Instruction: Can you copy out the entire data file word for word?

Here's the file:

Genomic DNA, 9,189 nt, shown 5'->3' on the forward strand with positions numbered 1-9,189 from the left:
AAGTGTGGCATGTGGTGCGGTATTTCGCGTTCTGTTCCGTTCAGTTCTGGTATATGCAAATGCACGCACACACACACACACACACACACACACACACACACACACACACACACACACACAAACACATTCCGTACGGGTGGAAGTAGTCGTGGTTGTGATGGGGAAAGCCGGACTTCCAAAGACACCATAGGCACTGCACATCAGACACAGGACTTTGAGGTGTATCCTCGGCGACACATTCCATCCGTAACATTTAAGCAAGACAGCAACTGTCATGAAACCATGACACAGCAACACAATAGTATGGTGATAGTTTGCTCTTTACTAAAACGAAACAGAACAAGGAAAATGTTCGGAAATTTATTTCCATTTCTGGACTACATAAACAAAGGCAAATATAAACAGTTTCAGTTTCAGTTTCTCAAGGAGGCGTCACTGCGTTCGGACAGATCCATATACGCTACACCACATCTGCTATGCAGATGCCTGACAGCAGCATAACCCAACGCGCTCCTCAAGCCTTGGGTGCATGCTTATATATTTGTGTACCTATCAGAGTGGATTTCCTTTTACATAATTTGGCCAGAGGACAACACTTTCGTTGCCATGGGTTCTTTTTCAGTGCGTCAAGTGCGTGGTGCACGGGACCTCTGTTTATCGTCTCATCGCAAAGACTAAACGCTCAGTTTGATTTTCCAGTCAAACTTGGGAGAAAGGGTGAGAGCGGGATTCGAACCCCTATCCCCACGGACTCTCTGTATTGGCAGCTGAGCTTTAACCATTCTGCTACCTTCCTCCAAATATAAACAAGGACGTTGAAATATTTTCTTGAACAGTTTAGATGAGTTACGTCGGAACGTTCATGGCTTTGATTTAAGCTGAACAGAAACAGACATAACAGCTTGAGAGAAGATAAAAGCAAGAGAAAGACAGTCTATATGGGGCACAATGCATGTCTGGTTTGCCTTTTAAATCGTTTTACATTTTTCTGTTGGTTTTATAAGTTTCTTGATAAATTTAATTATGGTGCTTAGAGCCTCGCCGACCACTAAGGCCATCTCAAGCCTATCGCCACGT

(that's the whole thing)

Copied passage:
Genomic DNA, 9,189 nt, shown 5'->3' on the forward strand with positions numbered 1-9,189 from the left:
AAGTGTGGCATGTGGTGCGGTATTTCGCGTTCTGTTCCGTTCAGTTCTGGTATATGCAAATGCACGCACACACACACACACACACACACACACACACACACACACACACACACACACACAAACACATTCCGTACGGGTGGAAGTAGTCGTGGTTGTGATGGGGAAAGCCGGACTTCCAAAGACACCATAGGCACTGCACATCAGACACAGGACTTTGAGGTGTATCCTCGGCGACACATTCCATCCGTAACATTTAAGCAAGACAGCAACTGTCATGAAACCATGACACAGCAACACAATAGTATGGTGATAGTTTGCTCTTTACTAAAACGAAACAGAACAAGGAAAATGTTCGGAAATTTATTTCCATTTCTGGACTACATAAACAAAGGCAAATATAAACAGTTTCAGTTTCAGTTTCTCAAGGAGGCGTCACTGCGTTCGGACAGATCCATATACGCTACACCACATCTGCTATGCAGATGCCTGACAGCAGCATAACCCAACGCGCTCCTCAAGCCTTGGGTGCATGCTTATATATTTGTGTACCTATCAGAGTGGATTTCCTTTTACATAATTTGGCCAGAGGACAACACTTTCGTTGCCATGGGTTCTTTTTCAGTGCGTCAAGTGCGTGGTGCACGGGACCTCTGTTTATCGTCTCATCGCAAAGACTAAACGCTCAGTTTGATTTTCCAGTCAAACTTGGGAGAAAGGGTGAGAGCGGGATTCGAACCCCTATCCCCACGGACTCTCTGTATTGGCAGCTGAGCTTTAACCATTCTGCTACCTTCCTCCAAATATAAACAAGGACGTTGAAATATTTTCTTGAACAGTTTAGATGAGTTACGTCGGAACGTTCATGGCTTTGATTTAAGCTGAACAGAAACAGACATAACAGCTTGAGAGAAGATAAAAGCAAGAGAAAGACAGTCTATATGGGGCACAATGCATGTCTGGTTTGCCTTTTAAATCGTTTTACATTTTTCTGTTGGTTTTATAAGTTTCTTGATAAATTTAATTATGGTGCTTAGAGCCTCGCCGACCACTAAGGCCATCTCAAGCCTATCGCCACGT